The most venerable Belarusian historical and legal document is Statut Vialikaha Kniastva Litouskaha, the code of civil and criminal law of the Grand Duchy of Lithuania. The text of the first version of 1529 is given in the original Belarusian and in modern Russian in Statut Velikogo Kniazhestva Litovskogo 1529 goda(Minsk 1961). However, the third version, promulgated in 1588, is the most important. Between that year and 1594 it went through three printed editions. The Library owns a somewhat defective copy of the 1594 edition; it also has a copy of the Vilna 1619 Polish translation, bound with the Polish version of Trybunal (Vilna 1616), and the last official edition with parallel texts in Polish and Russian (StP. 1811). The latest edition, with extensive notes and commentary, appeared in Minsk in 1989. The most comprehensive study to date of the Statute is by I. Lappo, Litovskii Statut 1588 goda (3 vols, Kaunas 1934-38).
Other collections of laws include Volumina legum. Przedruk zbioru praw staraniem XX. Pijarow w Warszawie od roku 1732 do roku 1782 wydanego (8 vols, StP. 1859-60); Ustawy i rozporzadzenia z lat 1918-1934 (7 vols + supplement, Warsaw 1936-38); and Svod zakonov Belorusskoi SSR (Minsk 1984-1990).
The section on the history of the Church in Belarus is very comprehensive and contains all major works on the subject, including Rodnaia mova u sviatyniakh (Vilna 1929). Belaruski khrystsiianski rukh (Vilna 1938) and Khrystsiianstva i bielaruski narod (Vilna 1940) by A. Stankievich; Karotki narys historyi Pravaslaunaie Tsarkvy u Vialikim Kniastvie Litouskim by A. Karol (New Brunswick 1956); Belarus’ v istoricheskoi gosudarstvennoi i tserkovnoi zhizni by Archbishop Afanasii Martos (Buenos Aires 1966, reprinted by the Belarusian Exarchate of the Russian Orthodox Church, Minsk 1990); Pravaslaunaia Tsarkva u Vialikim Kniastvie Litouskim za chasou Uladyslava Iahaily by M. Lapitski (South River 1978). Valuable early works include: Istoricheskoe izvestie o voznikshei v Pol’she Unii by N. Bantysh-Kamenskii (Moscow 1808); Litovskaia tserkovnaia Uniia by M. Koialovich (2 vols, StP. 1859-61); Zapiski Iosifa Mitropolita Litovskogo (3 vols, StP. 1883); Zhizn’ Iosifa Semashki, Mitropolita Litovskago i Vilenskago by G. Kiprianovich (Vilna 1897); Poslednee vossoedinenie s Pravoslavnoi tserkov’iu uniatov Belorusskoi Eparkhii by G. Shavel’skii (StP. 1910) and many others. With the growth of national self-awareness in the early twentieth century there arose a need for religious texts in Belarusian. Examples are the Catholic Karotki katechizm (Vilna 1907); Slova ab pakucie (Vilna 1913); Kantychka (Vilna 1914); prayer books Boh z nami(Vilna 1915) and Holas dushy by Fr K. Stepovich (Vilna 1926); Niadzieliashniia evanhielii i navuki by Fr I. Bobich (3 vols, Vilna 1922); and the Orthodox Piershyia malitvy (Vilna 1918).
A Library shows a particular interest in printed works of Francis Skaryna, as well as all works about him. Until recently of the original Skaryna editions the Library had only a small fragment (ff. 19-22) of the First Book of Kings, printed in Prague in 1518. In 1997, thanks to the help of Mr S. Shupa, the Library made a sensational acquisition of five books of Skaryna’s Biblia ruska, bound in one volume, namely Book of Job (Prague 1517), Ecclesiastes (1518) Wisdom (1518), Ecclesiasticus (1517) and Proverbs (1517). A year later, also thanks to Mr Shupa, a purchase was made of Bibli Czeska (Venice 1506) which served Skaryna as one of his sources in his translating work. The Library has also the three volumes of the reprint of the Biblia (Minsk 1990-91). It possesses a copy of Introductio in Chaldaicam linguam, Syriacam atque Armenicam et decem alias linguas by Theseus Ambrosius Albonesi (Pavia 1539), containing the text of one page, transliterated into Latin characters, from Skaryna’s Second Book of Kings (1518). E. Henderson in his Biblical Researches and Travels in Russia (London 1826) was the first to attempt a linguistic analysis of Skaryna’s texts. Major studies of the life and work of Skaryna are: Doktor Frantsisk Skorina. Ego perevody, pechatnyia izdaniia i iazyk by P. Vladimirov (StP. 1888); Chatyrokhsotletstsie bielaruskaha druku, chief ed. U. Picheta (Minsk 1926); 450 hod bielaruskaha knihadrukavannia (Minsk 1968); Scoriniana 1517-1967, ed. S. Stankievich (“Zapisy”, Kn.5, Munich 1970); Frantsisk Skorina. Zhizn’ i deiatel’nost’ belorusskogo prosvetitelia by E. Nemirovskii (Minsk 1990); and Frantsysk Skaryna – bielaruski i uskhodnieslavianski piershadrukar by H. Halenchanka (Minsk 1993). Hraviury Frantsyska Skaryny by L. Barazna (Minsk, 1st ed. 1972; 2nd ed. 1990) and Iskusstvo knigi Frantsiska Skoriny by V. Shmatov (Moscow 1990) deal with Skaryna’s engravings and book art. The most recent reference tools on Skaryna are Piats stahodzdziau Skaryniiany by V. Tumash (New York 1989) and Frantsysk Skaryna. Entsyklapiedychny daviednik(Minsk 1988).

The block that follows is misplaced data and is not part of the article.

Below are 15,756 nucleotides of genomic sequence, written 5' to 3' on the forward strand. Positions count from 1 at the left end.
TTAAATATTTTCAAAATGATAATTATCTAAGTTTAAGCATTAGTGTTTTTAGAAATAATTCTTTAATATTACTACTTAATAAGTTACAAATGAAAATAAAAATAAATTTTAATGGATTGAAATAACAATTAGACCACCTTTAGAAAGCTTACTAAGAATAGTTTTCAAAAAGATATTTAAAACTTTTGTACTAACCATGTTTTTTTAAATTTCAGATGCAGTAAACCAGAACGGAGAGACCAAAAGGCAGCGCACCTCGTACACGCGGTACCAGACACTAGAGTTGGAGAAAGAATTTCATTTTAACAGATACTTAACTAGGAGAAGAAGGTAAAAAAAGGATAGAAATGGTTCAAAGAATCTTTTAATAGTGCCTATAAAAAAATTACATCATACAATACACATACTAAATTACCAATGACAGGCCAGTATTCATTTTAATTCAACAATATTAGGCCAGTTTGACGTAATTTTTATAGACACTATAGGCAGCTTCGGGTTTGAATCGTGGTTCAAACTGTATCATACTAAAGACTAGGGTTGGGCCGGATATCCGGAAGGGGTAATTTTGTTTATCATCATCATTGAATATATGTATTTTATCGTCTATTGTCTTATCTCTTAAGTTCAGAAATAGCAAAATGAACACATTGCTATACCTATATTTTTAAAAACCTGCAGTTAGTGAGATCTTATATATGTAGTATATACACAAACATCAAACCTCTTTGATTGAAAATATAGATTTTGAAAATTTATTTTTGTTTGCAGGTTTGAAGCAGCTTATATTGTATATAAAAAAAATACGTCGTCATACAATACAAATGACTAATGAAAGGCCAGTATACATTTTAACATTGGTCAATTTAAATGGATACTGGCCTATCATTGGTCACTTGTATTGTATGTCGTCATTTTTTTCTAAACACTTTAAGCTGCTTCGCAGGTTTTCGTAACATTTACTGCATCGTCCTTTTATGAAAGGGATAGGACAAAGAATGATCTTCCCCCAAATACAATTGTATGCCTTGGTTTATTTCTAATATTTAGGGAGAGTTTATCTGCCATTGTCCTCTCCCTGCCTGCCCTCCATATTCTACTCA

There are over twenty books printed before 1800. In addition to those already mentioned the collection includes Novyi Zavet i psalmy (Vilna 1623); Novyi Zavet i psalmy (Kutsieina 1652); the first Uniate Leitourgikon (Suprasl 1695); Sobranie pripadkov (Suprasl 1722); Sarmatiae Europeae descriptio by A. Guagnini (Speier 1581); A. Koialowicz’s Historiae Lituanae (Danzig 1650, Antwerp 1661); Inwentarz konstytucyy Koronnych i W.X. Litewskiego (Leipzig 1733).